So....that first novel was a doozy.
I love Lucy's Legend-A Robin Hood story. I love it because it was my first published novel. I love it because those characters have now survived two series with me and they're family. I love it because it was the starting point of this writing career that is my joy and passion. But let's be real: that book was terrible.
I wrote a book, and I was insanely happy about it, and I wanted my joy to be spread to the world. What should have been my first step--editing the book--did not, in fact, happen. So that was mistake #1. My siblings read it and a few of them offered some advice--though to be fair, none of them were English majors. I did not look for professional editors or even approach my family members who were, in fact, qualified to edit a novel.
The next step would have been researching the industry, both traditional publishing and self-publishing. I did not do any research of the kind. This was mistake #2. I didn't want to go the traditional route because it seemed like a lot of work. So I did a google search, found CreateSpace, and published Lucy's Legend. Just like that. Mistake #3 was rushing. I had my parents telling me to take a deep breath and slow down, and I for sure did not listen. I didn't even know how copyright worked back then. Or how to format a novel. Or anything at all. But I published it anyway.
Mistake #4: I did zero marketing. None. I didn't attempt to build an author platform online, I didn't garner interest in my community. Nothing.
I was 19 years old, knew nothing about the industry I was trying to break into, and I wasn't taking the time to research. Plus, I was 19...I know I already said that, but let that sink in: I was 19. My writing was terrible. Readable, sure. Showing potential for greatness, I'll give you that. But terrible nonetheless.
I also chose to write under my own name, Amanda Grace, without doing any research, or even a simple google search (which would have showed me what I discovered later). This was mistake #5. I found out after publishing Lucy's Legend, and its sequel Always in Shadow, that there are a lot of Amanda Grace authors in the world, and they all already had relatively large followings. It is hard breaking into the writing world and finding an audience but when you aren't unique it is even harder. Which is why, as you may have picked up on, I have changed my pseudonym.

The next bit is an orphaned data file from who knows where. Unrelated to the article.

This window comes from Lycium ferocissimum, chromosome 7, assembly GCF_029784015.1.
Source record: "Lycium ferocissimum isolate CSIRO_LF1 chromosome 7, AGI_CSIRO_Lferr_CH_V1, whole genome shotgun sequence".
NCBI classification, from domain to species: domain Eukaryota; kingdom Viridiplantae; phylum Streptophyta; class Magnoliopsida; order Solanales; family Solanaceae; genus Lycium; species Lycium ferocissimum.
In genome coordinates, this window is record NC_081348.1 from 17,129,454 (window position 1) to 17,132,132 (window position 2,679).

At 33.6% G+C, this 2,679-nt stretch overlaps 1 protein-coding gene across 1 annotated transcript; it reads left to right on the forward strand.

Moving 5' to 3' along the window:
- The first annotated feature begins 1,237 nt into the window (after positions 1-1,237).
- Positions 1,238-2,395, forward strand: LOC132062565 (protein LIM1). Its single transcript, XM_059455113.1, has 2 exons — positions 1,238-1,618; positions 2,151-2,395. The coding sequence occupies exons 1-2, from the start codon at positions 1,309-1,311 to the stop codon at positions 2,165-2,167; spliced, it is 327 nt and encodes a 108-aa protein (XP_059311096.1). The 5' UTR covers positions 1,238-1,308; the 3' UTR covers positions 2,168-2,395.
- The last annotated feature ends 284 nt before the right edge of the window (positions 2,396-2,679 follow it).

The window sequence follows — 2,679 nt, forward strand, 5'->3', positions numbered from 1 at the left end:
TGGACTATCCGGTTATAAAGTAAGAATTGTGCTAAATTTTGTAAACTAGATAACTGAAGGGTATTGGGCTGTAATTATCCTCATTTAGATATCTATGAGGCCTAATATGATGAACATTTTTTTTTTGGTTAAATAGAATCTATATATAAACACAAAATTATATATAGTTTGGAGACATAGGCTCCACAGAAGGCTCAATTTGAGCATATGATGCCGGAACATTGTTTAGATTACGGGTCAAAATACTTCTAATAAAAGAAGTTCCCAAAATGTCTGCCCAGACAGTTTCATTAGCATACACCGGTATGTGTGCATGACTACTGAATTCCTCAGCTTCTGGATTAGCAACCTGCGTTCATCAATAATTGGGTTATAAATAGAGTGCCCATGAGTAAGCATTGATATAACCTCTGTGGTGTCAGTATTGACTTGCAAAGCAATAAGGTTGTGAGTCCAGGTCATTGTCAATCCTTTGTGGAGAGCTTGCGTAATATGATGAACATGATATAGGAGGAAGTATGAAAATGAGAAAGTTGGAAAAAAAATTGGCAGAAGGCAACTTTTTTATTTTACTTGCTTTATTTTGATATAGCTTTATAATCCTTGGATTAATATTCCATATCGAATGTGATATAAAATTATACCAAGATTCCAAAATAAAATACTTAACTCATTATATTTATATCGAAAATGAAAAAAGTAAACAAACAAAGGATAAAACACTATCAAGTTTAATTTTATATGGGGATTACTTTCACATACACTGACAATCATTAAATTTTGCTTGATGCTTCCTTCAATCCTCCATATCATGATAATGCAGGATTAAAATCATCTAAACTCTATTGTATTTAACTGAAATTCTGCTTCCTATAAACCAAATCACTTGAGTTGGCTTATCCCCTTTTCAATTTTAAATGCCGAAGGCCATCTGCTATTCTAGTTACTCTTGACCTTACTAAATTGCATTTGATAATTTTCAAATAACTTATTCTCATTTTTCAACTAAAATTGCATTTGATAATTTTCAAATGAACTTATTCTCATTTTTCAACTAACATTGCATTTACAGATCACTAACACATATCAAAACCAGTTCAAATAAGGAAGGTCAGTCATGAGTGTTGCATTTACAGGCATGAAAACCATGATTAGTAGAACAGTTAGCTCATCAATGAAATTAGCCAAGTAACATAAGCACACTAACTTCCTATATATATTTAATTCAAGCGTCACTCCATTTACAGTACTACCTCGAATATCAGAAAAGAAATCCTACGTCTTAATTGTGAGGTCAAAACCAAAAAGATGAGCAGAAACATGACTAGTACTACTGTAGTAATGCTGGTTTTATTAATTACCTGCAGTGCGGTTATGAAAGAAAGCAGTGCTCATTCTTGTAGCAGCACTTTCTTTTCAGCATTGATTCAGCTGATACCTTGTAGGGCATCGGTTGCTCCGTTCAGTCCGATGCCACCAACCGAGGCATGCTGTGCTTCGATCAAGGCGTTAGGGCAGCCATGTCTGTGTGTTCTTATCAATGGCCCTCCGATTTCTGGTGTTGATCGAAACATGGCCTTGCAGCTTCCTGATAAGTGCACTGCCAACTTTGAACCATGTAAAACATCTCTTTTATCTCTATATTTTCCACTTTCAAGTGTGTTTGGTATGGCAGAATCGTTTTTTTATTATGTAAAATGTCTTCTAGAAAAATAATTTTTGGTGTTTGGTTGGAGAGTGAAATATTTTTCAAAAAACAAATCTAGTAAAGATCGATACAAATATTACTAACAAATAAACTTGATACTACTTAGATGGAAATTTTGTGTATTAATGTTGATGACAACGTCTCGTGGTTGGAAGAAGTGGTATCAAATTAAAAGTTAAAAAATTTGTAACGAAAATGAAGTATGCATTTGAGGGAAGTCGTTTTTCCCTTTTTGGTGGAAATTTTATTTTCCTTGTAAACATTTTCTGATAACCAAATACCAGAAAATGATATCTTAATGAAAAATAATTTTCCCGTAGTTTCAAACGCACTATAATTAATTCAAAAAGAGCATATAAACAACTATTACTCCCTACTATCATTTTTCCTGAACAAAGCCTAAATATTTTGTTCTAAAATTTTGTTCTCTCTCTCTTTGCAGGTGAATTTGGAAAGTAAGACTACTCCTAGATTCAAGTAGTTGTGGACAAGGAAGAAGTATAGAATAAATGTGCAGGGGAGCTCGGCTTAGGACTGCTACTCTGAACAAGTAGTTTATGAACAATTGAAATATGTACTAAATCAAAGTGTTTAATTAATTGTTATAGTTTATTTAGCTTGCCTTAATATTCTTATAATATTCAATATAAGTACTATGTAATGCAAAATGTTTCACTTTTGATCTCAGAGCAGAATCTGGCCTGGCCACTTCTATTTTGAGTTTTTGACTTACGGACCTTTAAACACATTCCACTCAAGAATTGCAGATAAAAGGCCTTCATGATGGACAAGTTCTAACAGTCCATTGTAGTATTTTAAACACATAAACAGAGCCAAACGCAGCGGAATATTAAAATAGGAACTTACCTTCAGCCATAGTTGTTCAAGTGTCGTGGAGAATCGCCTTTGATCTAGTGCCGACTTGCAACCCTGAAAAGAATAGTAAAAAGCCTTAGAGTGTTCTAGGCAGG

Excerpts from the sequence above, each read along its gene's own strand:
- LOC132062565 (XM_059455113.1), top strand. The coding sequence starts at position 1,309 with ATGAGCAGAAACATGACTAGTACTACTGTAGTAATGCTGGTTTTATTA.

So for newbies, here's what I would say: Don't publish your novel until you 1) research the industry so you know whether you want to go traditional or self-publishing and also how each of those work, 2) get your novel edited, 3) build an audience, and 4) do a bit of research before choosing your pseudonym. Plus, it might be wise to know, especially if you choose self-publishing, how the whole idea of formatting novels and creating covers, etc., works.
Since that first novel, I have actually researched the industry. What I discovered was that I was glad I went the self-publishing route, even though I had done it for the wrong reasons initially. I did decide it was what worked best for me. I also have every book edited before publication now: that's a big step you can't skip, folks...in case you thought you could. And I market my books, because if no one knows you exist how will they know about your books or have any interest in buying them? I also did a lot of editing/rewriting of Lucy's Legend for a second edition that is much less terrible than the initial book had been. I am also constantly learning new skills and doing research--on the industry, how to market, even taking writing classes to continue improving and honing my skills.
There is so much that should have been done with Lucy's Legend that wasn't, but I can say that I learned from my mistakes and am much better--more qualified and more professional--at publishing books now.
So, in conclusion, I hope anyone looking to publish a book will take heed and not follow in my footsteps of that first novel of mine. But know that if you do--or already did--you can come back from it and right your mistakes. It just takes a bit of hard work and determination, but if you already wrote an entire novel I can say with confidence you have what it takes.
Happy Writing, everybody!